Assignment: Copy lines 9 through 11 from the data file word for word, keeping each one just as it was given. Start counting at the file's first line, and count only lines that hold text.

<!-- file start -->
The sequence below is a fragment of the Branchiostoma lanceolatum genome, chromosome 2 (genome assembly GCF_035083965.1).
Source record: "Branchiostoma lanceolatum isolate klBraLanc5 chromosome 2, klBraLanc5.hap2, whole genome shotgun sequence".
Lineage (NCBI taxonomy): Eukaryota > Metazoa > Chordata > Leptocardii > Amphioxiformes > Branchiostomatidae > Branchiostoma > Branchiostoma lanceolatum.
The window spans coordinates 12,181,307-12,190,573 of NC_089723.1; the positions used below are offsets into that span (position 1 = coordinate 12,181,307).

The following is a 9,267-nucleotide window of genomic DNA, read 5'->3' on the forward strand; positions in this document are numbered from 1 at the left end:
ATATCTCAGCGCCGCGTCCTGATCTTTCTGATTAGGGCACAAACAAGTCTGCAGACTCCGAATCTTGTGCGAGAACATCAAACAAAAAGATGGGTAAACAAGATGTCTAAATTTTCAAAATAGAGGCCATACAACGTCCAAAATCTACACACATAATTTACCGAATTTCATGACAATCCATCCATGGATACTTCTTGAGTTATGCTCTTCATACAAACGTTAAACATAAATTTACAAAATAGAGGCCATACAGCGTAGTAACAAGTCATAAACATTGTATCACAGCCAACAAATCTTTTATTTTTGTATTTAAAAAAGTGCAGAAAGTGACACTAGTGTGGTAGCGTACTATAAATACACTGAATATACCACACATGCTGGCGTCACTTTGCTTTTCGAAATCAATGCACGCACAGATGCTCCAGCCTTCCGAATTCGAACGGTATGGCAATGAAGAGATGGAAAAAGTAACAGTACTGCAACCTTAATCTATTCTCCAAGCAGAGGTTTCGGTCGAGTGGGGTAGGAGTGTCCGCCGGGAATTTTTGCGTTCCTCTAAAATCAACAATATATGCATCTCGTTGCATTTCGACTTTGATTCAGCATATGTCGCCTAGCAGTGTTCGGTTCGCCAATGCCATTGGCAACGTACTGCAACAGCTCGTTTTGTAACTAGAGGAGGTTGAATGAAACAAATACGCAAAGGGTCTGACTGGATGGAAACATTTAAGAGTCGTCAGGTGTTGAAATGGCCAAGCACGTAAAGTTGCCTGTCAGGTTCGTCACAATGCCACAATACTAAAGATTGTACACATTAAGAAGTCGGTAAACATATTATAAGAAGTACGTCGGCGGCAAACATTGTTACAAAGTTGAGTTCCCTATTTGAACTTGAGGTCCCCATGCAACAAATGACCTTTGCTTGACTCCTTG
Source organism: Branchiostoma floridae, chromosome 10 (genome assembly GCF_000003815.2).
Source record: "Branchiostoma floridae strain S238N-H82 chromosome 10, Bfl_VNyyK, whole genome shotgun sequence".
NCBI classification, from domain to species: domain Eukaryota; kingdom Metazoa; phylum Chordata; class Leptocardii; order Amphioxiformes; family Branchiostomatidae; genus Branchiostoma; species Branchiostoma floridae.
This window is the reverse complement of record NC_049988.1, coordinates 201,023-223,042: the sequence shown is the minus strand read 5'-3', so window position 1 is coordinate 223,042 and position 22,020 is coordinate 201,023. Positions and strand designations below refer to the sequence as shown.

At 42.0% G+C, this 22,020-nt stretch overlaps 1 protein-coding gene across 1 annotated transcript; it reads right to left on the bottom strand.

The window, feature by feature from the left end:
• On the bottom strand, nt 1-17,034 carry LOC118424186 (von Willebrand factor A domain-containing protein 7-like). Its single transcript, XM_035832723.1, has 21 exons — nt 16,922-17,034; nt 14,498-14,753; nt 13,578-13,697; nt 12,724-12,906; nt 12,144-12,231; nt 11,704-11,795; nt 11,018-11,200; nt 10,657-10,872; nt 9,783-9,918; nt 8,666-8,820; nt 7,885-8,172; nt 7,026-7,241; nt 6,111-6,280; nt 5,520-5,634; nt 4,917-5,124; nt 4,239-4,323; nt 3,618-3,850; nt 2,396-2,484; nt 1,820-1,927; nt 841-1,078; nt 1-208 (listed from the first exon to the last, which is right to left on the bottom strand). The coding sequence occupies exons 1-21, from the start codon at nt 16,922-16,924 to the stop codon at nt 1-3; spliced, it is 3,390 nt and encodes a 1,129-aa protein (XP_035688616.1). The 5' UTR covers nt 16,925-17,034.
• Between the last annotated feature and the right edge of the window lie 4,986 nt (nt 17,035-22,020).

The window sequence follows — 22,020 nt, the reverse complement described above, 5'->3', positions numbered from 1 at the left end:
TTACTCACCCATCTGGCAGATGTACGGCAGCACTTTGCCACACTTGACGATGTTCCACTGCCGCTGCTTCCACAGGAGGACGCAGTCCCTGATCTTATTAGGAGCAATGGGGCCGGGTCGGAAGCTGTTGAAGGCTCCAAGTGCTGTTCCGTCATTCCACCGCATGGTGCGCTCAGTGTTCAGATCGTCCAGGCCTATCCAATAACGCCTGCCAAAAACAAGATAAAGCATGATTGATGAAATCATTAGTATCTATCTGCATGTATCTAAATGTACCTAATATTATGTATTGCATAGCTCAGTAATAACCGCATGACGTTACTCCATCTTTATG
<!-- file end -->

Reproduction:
NCBI classification, from domain to species: domain Eukaryota; kingdom Metazoa; phylum Chordata; class Leptocardii; order Amphioxiformes; family Branchiostomatidae; genus Branchiostoma; species Branchiostoma floridae.
This window is the reverse complement of record NC_049988.1, coordinates 201,023-223,042: the sequence shown is the minus strand read 5'-3', so window position 1 is coordinate 223,042 and position 22,020 is coordinate 201,023. Positions and strand designations below refer to the sequence as shown.

At 42.0% G+C, this 22,020-nt stretch overlaps 1 protein-coding gene across 1 annotated transcript; it reads right to left on the bottom strand.